While I was at university, I believed I had escaped the horrible cluster of small East Midlands towns of my childhood forever. Not so. Sitting down to watch a documentary about neo-fascism in England, where should I find was the centre of this particularly unpleasant aspect of **** existence, but Langley Mill? Langley Mill is in Derbyshire, very close to Eastwood, where I grew up, and is also highly ******. (See separate entry). It is also a missed opportunity. Economically, Langley Mill was dependent on the Railways, and when they went away, Langley Mill went into a terrible decline. Langley Mill became the originator of horrific chavdom which spread to the neighbouring mining towns when that industry also went the way of all flesh. Langley Mill has spread its race like a cancer throughout Nottinghamshire and Derbyshire. It is in the heart of Bandit Country. The sad thing is that it didn’t have to be this way. Langley Mill still has a station that can deliver one quickly to Nottingham and Sheffield, and directly to London in two hours. Economically it ought to have recovered. The canal has been made attractive by volunteers, and there are still large, potentially beautiful Victorian railway inns which could have made the place a lovely gateway to the Peak District. Instead, Langley Mill is a seething hell-hole of deprivation and drug abuse, the Railway Inn, the Mill and the Great Northern are for the Shazzers and Darrens to belt out Karaoke, when they are not being used by the local White Power groups to arrange lynch mobs for local Asian small business owners attempting to make a living. No-one with a vocabulary over 6,000 words or hair not coated in whale fat would consider entry. As for the canal? I think you all know what happened to that, don’t you? If I say pre-teen pregnancy and discarded needles, I am sure you can work out what the average rambler encounters their attempt to discover Britain’s industrial heritage.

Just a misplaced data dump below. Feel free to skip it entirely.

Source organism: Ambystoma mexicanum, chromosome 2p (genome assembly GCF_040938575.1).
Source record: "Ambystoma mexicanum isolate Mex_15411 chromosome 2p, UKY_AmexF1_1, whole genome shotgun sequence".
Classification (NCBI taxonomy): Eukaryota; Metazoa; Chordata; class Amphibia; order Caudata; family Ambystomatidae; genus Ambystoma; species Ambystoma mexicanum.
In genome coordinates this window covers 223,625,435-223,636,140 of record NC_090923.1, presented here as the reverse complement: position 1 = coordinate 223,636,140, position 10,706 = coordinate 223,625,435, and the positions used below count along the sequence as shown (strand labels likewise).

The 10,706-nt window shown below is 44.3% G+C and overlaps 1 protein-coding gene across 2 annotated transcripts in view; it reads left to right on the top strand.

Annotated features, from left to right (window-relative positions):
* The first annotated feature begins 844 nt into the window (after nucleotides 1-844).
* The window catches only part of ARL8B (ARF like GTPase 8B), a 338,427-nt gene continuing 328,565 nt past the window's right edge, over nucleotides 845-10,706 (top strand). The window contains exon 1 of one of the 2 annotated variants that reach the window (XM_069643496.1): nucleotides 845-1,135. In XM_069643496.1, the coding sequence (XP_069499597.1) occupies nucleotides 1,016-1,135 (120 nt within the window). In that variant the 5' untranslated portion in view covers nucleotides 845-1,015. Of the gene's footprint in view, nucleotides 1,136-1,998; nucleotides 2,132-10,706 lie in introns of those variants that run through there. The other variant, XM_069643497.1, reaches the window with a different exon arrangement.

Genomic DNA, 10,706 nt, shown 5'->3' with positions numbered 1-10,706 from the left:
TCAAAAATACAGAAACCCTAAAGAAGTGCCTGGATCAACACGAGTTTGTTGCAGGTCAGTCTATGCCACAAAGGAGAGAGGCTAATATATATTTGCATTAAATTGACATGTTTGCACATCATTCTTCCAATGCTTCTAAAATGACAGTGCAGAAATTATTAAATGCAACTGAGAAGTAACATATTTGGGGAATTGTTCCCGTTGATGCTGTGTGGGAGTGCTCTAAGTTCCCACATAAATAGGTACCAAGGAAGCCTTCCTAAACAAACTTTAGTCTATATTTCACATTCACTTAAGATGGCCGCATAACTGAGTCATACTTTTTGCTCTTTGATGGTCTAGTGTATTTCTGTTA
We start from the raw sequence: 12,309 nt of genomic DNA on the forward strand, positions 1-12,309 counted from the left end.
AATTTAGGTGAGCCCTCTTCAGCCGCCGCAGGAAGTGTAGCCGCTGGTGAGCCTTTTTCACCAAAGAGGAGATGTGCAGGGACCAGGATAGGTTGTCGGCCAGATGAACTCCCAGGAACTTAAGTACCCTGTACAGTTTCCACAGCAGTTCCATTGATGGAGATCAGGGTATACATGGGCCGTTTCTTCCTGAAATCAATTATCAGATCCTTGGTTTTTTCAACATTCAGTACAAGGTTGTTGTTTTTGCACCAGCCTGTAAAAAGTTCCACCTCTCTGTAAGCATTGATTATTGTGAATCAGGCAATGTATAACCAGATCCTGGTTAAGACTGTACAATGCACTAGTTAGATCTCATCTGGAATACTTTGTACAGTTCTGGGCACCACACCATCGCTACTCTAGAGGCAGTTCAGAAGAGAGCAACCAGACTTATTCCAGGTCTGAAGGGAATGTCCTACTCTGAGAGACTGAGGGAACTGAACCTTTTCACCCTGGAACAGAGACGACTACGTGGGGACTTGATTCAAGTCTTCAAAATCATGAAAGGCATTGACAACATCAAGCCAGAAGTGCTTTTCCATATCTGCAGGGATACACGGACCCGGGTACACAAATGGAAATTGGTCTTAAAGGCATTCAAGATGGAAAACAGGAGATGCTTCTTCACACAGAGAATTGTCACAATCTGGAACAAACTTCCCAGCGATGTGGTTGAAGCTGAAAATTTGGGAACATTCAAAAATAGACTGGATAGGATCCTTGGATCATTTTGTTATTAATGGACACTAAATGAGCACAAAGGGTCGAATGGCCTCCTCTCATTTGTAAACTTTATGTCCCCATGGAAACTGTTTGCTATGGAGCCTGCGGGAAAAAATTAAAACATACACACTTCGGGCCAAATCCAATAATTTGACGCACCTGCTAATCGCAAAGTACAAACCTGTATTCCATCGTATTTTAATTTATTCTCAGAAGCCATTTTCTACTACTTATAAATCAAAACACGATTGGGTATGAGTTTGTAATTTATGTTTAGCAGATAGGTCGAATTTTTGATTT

I arranged my school sixth-form’s Hallowe’en party at the Mill, foolishly enough, as I knew it was the only pub that would allow those of us still under 18 to buy drink with impunity, as to my knowledge, English Law has not been enforced in Langley Mill since the Nineteenth Century. One has the sensation of being a pioneer in one of the goldrush towns of the Old West that are so glamourised in the nearby American Adventure theme park. This is possibly because, like the *****, American Pioneers were illiterate, drunk, violent, and hell-bent on destroying the native civilisation they encounter wheresoever they go.
Having stepped off the train from London the other evening, I was beginning my walk home wondering how many of my possessions I would retain, when I discovered the latest, brightest, shiniest addition to Langley Mill, not having been there in some years. Where a factory used to be, and before that railway tracks, there was instead a large, brighly lit KFC, inviting passing trade from the nearby M1 to ‘stop for a family treat’. Former cabinet minister Kenneth Clarke was born in Langley Mill. I would love it if he came back there to see what has been allowed to happen to culture and society in Britain over the last six decades, perhaps to eat his first ever meal served in units of ‘pieces’ and ‘buckets’. Yum. Munch away, *****, go on, guzzle it down, because we both know that there is absolutely nothing better to hope for. I hope it ******* kills you.